The comments of the Finance Minister and recent controversies about international mergers and acquisitions touching our shores indicate how important these exchanges of intangibles have become. Yet, in the notes to the budget, one rarely gets the impression that the managers of the economy are paying very significant attention to innovation in the ways data about such movements can be better captured and deployed to policy use.
Much of the stabilisation that has occurred on the current account front owes to the unprecedented decline in the value of oil imports over the past year. At least 60% of the improvement in the balance situation is due to the nearly 70% fall in the value of petroleum and energy imports in the period under review.
While the oil import bill has been rising steadily since this summer, due to increased speculator activity and a pick-up in global trade, the price outlook for the commodity appears stable over the medium term.
The issue is therefore less to do with deteriorating energy trade terms as it is to do with a steady erosion of flexibility in macroeconomic decision making. The fiscal balancing process is now a tightrope act, in which Government of Ghana, going forward, can scarcely rely on the reduction of the import bill and the highly favourable prices being enjoyed by Ghana’s principal export commodities, even as it responds to potential wage overruns in the medium-term on the deficit front. Revenue stabilizers via the taxation route, in an era where hiring freezes and government’s slow response to supplier arrears are eating into the revenue generation stock, are unlikely to contribute much to the cure for budgetary instability. Such an analysis is more credible when performed with “divestiture stagnation” in mind. Simply put, there are few politically palatable “national asset sale” prospects in view.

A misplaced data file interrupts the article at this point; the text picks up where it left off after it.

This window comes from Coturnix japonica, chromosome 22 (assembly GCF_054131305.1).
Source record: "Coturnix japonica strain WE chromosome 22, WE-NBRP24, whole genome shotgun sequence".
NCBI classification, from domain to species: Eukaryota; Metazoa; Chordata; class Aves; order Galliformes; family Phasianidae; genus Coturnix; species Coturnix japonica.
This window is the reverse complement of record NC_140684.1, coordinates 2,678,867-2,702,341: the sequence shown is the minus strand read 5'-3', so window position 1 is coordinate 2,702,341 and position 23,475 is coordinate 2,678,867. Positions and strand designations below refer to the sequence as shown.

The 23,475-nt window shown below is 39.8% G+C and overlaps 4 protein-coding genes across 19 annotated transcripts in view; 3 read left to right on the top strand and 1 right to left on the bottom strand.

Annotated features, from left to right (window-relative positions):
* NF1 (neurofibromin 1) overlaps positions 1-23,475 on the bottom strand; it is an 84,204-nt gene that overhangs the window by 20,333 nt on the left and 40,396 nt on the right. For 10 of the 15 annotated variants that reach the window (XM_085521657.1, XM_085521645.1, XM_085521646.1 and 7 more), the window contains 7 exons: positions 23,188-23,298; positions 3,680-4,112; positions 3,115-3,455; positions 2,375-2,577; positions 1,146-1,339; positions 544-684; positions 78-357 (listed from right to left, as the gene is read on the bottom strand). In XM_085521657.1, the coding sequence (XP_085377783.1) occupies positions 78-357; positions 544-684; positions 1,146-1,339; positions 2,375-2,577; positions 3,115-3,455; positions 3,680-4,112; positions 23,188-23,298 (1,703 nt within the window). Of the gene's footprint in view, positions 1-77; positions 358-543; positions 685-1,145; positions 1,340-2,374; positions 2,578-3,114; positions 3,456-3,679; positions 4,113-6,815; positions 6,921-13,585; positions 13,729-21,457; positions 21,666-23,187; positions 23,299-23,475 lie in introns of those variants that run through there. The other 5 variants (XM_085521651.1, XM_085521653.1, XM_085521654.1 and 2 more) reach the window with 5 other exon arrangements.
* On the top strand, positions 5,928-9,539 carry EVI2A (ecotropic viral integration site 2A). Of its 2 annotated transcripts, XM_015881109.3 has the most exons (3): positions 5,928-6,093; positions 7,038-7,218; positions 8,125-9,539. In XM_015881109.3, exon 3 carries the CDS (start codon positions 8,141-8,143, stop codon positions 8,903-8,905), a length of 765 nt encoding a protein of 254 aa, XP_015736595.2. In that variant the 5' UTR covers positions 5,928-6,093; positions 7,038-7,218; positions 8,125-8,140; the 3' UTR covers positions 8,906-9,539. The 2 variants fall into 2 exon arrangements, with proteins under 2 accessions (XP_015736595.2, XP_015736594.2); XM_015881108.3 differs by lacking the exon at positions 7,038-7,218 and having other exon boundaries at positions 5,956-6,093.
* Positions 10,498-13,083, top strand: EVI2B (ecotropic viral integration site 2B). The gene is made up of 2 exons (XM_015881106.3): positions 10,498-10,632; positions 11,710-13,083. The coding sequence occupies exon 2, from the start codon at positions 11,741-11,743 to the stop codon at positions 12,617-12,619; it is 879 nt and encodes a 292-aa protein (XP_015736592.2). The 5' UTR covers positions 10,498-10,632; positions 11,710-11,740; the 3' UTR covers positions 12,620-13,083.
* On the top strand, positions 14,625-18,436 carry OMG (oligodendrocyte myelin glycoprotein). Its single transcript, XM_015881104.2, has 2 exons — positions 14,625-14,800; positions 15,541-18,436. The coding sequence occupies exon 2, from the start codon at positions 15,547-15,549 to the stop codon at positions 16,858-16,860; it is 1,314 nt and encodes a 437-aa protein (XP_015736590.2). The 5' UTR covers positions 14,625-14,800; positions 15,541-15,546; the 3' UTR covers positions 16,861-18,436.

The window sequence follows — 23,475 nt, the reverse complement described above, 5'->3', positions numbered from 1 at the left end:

Indeed, adequate accommodation of inflation tracking promptly raises concerns about revenue performance over the past year. The 2009 supplementary budget, covering developments in the first half of this year, recorded total government receipts for the period under review at a level only 4.3% higher than the outturn for 2008, suggesting negative real growth in revenue on a year-on-year basis.
There is really no compelling reason to believe that revenue performance will improve over the coming horizon, especially in the face of escalating wage demands and the plateauing of primary export earnings. Notwithstanding the recent decline in the domestic financing of the deficit, it is unlikely that the pace of reduction will maintain the recent gradient. Government of Ghana has tended to be optimistic about donor inflows in recent times, and budgetary projections have tended to align with these expectations. Our view is that the growth in external resourcing of the expenditure envelope has already peaked, and, if the shortfall in external loan disbursements in the first half of the year is anything to go by, may actually begin to lag projections at an even more pronounced pace.